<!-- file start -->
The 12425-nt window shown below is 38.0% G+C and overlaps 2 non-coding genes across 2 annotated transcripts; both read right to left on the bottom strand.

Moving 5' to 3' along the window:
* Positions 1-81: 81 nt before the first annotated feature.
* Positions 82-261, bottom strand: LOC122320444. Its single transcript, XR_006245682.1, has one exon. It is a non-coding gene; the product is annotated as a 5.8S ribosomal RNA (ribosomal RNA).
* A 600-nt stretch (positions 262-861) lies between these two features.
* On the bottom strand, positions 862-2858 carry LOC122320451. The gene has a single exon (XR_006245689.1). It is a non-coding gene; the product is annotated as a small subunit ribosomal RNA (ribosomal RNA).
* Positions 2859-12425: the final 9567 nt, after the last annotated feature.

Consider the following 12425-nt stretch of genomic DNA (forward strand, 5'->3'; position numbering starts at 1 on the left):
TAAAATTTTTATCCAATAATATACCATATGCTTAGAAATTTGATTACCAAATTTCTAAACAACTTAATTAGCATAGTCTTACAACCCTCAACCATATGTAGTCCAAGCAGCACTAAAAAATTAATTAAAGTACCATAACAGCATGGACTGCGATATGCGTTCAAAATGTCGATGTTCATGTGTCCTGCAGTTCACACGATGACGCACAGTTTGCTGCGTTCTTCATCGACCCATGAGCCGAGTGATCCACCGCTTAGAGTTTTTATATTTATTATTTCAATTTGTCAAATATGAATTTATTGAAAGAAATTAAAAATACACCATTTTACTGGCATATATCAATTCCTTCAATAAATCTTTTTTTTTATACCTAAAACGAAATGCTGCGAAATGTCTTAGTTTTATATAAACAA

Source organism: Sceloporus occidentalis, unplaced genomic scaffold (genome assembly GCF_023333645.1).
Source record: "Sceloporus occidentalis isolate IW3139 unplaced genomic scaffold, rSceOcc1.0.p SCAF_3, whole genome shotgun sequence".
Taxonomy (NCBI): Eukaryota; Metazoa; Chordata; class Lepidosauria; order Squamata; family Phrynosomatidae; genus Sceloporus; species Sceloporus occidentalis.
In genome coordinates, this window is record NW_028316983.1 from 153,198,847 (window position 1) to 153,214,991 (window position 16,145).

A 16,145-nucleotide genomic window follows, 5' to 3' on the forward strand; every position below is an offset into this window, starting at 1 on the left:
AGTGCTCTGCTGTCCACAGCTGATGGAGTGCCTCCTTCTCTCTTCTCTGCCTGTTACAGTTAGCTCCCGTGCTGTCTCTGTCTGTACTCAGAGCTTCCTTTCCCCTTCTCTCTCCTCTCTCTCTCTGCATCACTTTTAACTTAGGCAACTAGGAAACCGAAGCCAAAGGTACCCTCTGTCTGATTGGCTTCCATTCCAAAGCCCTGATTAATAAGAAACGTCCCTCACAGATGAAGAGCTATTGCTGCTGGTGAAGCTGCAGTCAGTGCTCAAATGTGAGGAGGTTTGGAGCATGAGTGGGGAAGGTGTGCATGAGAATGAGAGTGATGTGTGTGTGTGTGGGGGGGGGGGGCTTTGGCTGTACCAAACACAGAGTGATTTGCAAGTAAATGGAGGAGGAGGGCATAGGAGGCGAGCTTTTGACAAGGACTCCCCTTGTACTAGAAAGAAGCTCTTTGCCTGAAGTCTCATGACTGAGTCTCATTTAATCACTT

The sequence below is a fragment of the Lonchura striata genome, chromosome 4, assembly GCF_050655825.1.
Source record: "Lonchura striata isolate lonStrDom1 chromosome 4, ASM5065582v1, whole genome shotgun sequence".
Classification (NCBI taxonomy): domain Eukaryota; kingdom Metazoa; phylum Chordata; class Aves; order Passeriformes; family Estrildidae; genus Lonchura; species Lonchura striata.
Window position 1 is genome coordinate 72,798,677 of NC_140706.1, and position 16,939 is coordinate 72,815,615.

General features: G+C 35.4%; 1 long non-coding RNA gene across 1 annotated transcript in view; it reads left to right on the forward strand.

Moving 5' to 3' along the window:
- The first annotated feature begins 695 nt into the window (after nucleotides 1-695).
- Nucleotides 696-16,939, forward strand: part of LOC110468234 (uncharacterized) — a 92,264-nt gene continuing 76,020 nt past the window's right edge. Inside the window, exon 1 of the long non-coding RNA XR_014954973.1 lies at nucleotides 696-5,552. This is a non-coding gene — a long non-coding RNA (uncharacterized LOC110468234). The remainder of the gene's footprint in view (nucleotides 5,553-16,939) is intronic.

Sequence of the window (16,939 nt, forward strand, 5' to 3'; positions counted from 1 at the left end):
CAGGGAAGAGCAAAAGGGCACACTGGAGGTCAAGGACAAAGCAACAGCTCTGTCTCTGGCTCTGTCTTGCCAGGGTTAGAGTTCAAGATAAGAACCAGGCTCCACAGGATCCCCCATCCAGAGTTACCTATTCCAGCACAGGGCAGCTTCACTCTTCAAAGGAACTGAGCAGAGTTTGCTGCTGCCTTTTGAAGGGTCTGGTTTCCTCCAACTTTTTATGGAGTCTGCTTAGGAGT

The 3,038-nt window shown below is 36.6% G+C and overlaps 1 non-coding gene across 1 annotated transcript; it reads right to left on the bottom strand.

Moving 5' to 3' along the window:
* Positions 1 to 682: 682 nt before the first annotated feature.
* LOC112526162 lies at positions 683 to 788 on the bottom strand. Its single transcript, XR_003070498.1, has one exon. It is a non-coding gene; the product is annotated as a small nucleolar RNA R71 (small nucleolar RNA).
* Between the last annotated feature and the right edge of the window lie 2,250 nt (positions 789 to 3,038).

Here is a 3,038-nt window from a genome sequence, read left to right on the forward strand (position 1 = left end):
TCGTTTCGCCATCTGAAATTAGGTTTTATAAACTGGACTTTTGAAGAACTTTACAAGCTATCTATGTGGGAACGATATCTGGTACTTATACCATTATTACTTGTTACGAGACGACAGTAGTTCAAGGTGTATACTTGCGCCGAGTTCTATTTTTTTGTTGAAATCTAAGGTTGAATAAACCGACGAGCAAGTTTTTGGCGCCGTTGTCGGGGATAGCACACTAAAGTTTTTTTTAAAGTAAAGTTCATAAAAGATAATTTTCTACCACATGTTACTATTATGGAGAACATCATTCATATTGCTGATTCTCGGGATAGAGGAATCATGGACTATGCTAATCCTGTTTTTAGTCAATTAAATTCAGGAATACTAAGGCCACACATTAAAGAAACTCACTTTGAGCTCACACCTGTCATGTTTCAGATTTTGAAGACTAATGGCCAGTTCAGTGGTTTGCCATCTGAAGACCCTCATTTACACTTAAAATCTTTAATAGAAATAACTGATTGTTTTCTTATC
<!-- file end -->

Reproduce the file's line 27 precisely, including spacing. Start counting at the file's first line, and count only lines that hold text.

Moving 5' to 3' along the window: